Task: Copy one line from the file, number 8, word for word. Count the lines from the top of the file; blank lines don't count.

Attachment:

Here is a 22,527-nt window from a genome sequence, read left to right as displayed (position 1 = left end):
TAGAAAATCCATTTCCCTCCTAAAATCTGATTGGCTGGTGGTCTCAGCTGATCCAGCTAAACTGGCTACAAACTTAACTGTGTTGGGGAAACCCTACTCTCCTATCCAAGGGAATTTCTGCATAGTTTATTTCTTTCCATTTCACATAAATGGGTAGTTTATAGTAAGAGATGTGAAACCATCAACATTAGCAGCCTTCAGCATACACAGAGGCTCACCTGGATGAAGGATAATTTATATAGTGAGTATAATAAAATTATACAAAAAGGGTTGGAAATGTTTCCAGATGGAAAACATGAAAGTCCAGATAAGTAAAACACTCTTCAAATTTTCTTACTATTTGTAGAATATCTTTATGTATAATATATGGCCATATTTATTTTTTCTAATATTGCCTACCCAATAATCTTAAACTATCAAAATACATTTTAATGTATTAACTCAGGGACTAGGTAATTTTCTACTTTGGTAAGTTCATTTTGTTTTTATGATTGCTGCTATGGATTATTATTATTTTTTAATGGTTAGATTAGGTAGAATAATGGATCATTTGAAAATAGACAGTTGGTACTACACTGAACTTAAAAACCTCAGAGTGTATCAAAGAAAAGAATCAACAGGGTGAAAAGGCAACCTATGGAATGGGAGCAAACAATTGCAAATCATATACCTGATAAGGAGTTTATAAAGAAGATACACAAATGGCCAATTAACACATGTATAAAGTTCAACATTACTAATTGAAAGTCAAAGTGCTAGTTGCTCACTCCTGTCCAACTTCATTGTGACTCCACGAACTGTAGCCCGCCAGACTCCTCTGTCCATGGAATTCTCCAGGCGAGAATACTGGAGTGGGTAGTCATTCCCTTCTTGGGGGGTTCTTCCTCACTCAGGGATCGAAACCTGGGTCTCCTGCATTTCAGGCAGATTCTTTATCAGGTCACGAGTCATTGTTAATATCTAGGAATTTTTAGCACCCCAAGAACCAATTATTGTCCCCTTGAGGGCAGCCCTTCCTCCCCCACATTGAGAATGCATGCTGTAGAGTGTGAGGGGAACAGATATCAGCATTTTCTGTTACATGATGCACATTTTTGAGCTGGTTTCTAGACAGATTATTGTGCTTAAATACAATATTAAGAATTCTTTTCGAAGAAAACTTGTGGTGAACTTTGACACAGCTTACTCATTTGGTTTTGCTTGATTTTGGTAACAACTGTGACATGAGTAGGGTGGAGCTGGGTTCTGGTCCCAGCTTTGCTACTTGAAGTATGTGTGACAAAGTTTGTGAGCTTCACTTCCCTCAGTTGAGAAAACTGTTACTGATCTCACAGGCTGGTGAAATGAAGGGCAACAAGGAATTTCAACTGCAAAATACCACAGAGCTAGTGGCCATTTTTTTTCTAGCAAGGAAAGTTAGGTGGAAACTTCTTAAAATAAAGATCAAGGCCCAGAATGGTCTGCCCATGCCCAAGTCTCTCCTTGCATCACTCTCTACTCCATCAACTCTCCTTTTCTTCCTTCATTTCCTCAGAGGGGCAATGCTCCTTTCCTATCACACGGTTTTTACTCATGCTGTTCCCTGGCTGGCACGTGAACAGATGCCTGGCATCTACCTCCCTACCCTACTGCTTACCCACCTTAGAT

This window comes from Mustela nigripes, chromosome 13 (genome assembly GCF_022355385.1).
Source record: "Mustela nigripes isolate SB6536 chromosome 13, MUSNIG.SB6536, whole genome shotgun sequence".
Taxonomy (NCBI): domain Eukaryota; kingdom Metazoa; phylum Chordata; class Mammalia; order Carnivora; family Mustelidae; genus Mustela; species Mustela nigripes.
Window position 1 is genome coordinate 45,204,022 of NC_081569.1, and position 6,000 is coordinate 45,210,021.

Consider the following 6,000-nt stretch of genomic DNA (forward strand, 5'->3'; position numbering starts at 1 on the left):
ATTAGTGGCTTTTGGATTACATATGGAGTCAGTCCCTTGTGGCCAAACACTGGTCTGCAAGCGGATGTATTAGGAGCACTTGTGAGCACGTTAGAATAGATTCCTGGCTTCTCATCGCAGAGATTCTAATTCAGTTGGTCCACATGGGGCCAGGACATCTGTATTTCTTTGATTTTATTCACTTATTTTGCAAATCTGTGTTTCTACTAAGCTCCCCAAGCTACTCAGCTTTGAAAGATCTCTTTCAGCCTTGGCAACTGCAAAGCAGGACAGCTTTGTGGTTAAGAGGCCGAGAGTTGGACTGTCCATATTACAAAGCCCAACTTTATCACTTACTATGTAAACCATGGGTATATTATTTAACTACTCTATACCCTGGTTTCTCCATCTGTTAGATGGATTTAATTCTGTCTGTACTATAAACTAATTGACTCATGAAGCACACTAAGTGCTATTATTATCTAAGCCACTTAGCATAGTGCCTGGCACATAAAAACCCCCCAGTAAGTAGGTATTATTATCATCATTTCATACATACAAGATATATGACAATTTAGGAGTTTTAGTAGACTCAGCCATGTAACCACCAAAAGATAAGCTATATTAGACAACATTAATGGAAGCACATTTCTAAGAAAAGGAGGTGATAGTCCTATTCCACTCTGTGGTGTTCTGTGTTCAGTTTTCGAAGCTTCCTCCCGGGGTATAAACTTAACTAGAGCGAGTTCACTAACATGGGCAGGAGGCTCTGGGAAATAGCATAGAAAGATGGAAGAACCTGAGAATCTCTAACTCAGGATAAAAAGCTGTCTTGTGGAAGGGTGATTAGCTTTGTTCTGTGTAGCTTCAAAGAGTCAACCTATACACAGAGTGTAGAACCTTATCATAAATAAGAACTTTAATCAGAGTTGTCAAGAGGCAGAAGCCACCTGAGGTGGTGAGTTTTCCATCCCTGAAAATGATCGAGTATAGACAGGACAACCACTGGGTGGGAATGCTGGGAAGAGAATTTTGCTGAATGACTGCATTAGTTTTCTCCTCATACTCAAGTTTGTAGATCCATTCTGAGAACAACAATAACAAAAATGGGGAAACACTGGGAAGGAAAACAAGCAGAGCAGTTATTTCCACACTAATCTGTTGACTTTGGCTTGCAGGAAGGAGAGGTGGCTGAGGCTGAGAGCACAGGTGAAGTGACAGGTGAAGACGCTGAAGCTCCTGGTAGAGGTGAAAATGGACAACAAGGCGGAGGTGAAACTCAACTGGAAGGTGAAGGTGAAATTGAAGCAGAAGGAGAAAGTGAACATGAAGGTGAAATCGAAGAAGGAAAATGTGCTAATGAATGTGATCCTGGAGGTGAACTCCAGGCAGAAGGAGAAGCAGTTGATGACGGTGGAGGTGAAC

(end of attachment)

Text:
ATTAGTGGCTTTTGGATTACATATGGAGTCAGTCCCTTGTGGCCAAACACTGGTCTGCAAGCGGATGTATTAGGAGCACTTGTGAGCACGTTAGAATAGATTCCTGGCTTCTCATCGCAGAGATTCTAATTCAGTTGGTCCACATGGGGCCAGGACATCTGTATTTCTTTGATTTTATTCACTTATTTTGCAAATCTGTGTTTCTACTAAGCTCCCCAAGCTACTCAGCTTTGAAAGATCTCTTTCAGCCTTGGCAACTGCAAAGCAGGACAGCTTTGTGGTTAAGAGGCCGAGAGTTGGACTGTCCATATTACAAAGCCCAACTTTATCACTTACTATGTAAACCATGGGTATATTATTTAACTACTCTATACCCTGGTTTCTCCATCTGTTAGATGGATTTAATTCTGTCTGTACTATAAACTAATTGACTCATGAAGCACACTAAGTGCTATTATTATCTAAGCCACTTAGCATAGTGCCTGGCACATAAAAACCCCCCAGTAAGTAGGTATTATTATCATCATTTCATACATACAAGATATATGACAATTTAGGAGTTTTAGTAGACTCAGCCATGTAACCACCAAAAGATAAGCTATATTAGACAACATTAATGGAAGCACATTTCTAAGAAAAGGAGGTGATAGTCCTATTCCACTCTGTGGTGTTCTGTGTTCAGTTTTCGAAGCTTCCTCCCGGGGTATAAACTTAACTAGAGCGAGTTCACTAACATGGGCAGGAGGCTCTGGGAAATAGCATAGAAAGATGGAAGAACCTGAGAATCTCTAACTCAGGATAAAAAGCTGTCTTGTGGAAGGGTGATTAGCTTTGTTCTGTGTAGCTTCAAAGAGTCAACCTATACACAGAGTGTAGAACCTTATCATAAATAAGAACTTTAATCAGAGTTGTCAAGAGGCAGAAGCCACCTGAGGTGGTGAGTTTTCCATCCCTGAAAATGATCGAGTATAGACAGGACAACCACTGGGTGGGAATGCTGGGAAGAGAATTTTGCTGAATGACTGCATTAGTTTTCTCCTCATACTCAAGTTTGTAGATCCATTCTGAGAACAACAATAACAAAAATGGGGAAACACTGGGAAGGAAAACAAGCAGAGCAGTTATTTCCACACTAATCTGTTGACTTTGGCTTGCAGGAAGGAGAGGTGGCTGAGGCTGAGAGCACAGGTGAAGTGACAGGTGAAGACGCTGAAGCTCCTGGTAGAGGTGAAAATGGACAACAAGGCGGAGGTGAAACTCAACTGGAAGGTGAAGGTGAAATTGAAGCAGAAGGAGAAAGTGAACATGAAGGTGAAATCGAAGAAGGAAAATGTGCTAATGAATGTGATCCTGGAGGTGAACTCCAGGCAGAAGGAGAAGCAGTTGATGACGGTGGAGGTGAAC